EU: Bocquet on ‘realignment mechanisms’ in fishing waters
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The Prime Minister appeared proud as punch when he touted his agreement in December saying: “For the first time since 1973 we will be an independent coastal state with full control of our waters.” The initial reaction from fishing bosses was scepticism which led to fury when the full terms of the pact were published.
Four months on, figures in the industry continue to criticise Mr Johnson’s deal and accuse him of selling out fishermen for a deal covering a broad range of sectors.
Former Brexit Party MEP June Mummery said the deal signed by the Prime Minister partly hands control over British waters to the EU, nearly five years after Britons voted to leave the bloc.
She told Express.co.uk: “We surrendered the UK’s most sustainable, renewable resource which is owned by each and every one of us as a public asset.”
Fishing was one of the main sticking points in trade talks between the UK’s Lord Frost and the EU’s Michel Barnier last year.
The deal, secured following multiple delays and missed deadlines, stipulated a five-and-a-half year adjustment period from January 1.
During this time, the value of catch British fishermen can take from the UK’s Economic Exclusion Zone (EEZ) will increase by about 25 percent.
This will mean that approximately £140 million worth of fish will be handed back to the UK fishing industry by 2026.
But many fishermen have refused to buy into Mr Johnson’s pledge that the deal will lead to “quite prodigious quantities of extra fish” becoming available.
And campaigners have argued the deal does not do enough to repair the damage done to the industry by years of membership of the EU’s controversial Common Fisheries Policy (CFP).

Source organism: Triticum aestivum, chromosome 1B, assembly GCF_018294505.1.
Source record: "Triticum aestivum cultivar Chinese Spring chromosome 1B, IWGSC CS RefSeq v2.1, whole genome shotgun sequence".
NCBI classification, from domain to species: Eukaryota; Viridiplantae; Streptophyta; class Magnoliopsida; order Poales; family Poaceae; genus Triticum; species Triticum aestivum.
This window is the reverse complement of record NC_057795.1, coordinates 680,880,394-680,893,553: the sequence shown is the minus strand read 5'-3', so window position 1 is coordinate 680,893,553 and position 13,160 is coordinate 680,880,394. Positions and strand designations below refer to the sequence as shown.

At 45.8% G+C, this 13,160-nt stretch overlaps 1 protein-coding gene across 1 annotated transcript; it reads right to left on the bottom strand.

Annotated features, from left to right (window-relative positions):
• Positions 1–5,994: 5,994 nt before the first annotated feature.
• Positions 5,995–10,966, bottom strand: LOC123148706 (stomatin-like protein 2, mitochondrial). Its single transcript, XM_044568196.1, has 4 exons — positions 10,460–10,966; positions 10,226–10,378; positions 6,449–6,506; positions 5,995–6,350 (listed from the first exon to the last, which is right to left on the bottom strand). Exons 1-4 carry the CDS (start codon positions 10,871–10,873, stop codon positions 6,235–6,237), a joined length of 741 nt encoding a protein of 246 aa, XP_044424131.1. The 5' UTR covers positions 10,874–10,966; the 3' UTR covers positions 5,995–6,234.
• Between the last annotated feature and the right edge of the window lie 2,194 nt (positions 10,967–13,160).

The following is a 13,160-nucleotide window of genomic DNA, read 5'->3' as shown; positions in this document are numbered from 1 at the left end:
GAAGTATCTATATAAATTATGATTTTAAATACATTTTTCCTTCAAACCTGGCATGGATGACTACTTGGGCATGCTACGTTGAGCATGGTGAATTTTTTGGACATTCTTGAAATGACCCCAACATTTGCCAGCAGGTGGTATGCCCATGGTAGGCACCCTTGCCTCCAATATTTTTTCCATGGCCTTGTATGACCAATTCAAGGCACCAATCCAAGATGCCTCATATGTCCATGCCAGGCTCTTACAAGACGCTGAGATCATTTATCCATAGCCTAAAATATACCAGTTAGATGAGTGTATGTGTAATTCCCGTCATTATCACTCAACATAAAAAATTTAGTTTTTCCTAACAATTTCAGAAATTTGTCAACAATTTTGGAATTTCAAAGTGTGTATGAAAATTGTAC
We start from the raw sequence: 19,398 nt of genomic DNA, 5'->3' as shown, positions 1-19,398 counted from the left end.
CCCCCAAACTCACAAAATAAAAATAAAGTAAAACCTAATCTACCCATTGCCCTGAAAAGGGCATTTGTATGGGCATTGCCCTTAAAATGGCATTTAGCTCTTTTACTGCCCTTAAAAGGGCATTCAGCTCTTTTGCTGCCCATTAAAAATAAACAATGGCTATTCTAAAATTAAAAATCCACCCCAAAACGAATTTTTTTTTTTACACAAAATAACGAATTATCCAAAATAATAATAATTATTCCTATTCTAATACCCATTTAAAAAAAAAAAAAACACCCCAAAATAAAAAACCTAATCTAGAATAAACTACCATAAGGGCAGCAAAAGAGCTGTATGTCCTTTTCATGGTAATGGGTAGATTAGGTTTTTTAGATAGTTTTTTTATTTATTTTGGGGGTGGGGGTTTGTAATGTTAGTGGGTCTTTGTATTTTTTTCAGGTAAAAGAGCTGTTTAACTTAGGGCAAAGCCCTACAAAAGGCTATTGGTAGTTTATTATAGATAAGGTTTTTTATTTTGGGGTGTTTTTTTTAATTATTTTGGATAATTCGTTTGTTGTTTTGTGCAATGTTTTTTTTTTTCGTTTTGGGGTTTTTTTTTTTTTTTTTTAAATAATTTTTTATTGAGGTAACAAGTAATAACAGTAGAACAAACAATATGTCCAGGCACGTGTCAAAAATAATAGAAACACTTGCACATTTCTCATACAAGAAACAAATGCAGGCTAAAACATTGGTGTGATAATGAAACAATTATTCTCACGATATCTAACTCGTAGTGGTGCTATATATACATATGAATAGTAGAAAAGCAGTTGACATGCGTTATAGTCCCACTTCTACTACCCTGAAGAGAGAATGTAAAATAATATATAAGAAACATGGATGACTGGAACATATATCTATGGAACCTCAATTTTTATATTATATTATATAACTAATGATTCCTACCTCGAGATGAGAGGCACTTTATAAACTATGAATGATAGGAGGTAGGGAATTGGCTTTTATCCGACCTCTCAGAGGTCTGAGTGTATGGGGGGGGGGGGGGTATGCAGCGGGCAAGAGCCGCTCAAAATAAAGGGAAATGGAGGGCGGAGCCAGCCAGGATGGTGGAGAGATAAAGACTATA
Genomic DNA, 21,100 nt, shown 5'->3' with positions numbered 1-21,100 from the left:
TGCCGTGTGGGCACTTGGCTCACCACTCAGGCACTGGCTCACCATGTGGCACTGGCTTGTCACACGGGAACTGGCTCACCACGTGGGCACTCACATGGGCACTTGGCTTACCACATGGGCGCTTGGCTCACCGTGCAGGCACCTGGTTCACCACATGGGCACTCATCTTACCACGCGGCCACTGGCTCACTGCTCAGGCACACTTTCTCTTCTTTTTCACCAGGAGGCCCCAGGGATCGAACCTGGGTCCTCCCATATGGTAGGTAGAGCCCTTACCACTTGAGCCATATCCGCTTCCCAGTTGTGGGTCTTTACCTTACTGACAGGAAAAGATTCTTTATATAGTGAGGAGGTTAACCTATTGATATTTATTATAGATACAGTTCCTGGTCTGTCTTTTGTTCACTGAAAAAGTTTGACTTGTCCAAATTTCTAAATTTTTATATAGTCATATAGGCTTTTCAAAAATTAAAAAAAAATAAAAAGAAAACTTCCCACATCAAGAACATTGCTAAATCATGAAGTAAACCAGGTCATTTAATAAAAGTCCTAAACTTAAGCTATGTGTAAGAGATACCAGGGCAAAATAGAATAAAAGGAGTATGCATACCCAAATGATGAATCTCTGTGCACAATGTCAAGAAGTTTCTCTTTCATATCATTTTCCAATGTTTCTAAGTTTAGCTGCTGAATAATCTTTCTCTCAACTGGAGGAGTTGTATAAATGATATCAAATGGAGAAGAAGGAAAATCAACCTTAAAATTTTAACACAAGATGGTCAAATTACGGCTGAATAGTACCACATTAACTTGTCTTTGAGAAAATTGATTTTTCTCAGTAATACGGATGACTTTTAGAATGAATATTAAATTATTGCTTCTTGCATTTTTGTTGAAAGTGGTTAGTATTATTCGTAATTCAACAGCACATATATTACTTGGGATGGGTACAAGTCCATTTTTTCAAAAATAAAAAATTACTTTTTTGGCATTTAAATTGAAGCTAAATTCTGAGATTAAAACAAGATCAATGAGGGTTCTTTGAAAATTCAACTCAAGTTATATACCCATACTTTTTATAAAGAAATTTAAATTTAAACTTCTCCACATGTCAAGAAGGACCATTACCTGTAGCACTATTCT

Ms Mummery, a long-time campaigner for fishing rights in the UK, questioned what exact post-Brexit benefits British fishermen had under the deal.
She pointed to the EU’s ban on some shellfish exports from the UK which is having a crippling effect on some companies.
She said: “So we handed that over but what did we actually get for that?
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“They are stopping shellfish from going over the border and people are saying ‘well hang on a minute the other countries cannot do it’ but did those other countries hand over one of their most valuable resources?
“No, they did not, but we did.”
George Eustice, the environment secretary, has warned the EU’s shellfish ban is “indefensible” and “unnecessary”.
Earlier this year, after the Brexit transition period had ended, Brussels placed indefinite restrictions on imports of live oysters, clams, cockles and muscles from Britain.
Only those caught in “class A” waters, mainly off the Scottish coast, meet the EU’s strict standards and will be accepted into member states.
Up until this year, any shellfish caught in waters below that category could be purified after arriving at their European destination.
Nicki Holmyard, director of Offshore Shellfish in Brixham, Devon, warned of possible devastating consequences.
She said her mussel farm, which is on track to becoming the UK’s largest offshore, rope cultured site, will be forced to close the farm if the ban is not overturned soon.
Speaking to Express.co.uk in February, the businesswoman called on Mr Johnson to step up to negotiate a solution with the EU.
She said: “”It is individual companies that are getting badly hurt by a pig-headed Government that botched Brexit negotiations.
“We need them to urgently put it right.”
The National Federation of Fishermen’s Organisations has also issued a warning, saying the impact of the ban on the shellfish sector could be “severe”.
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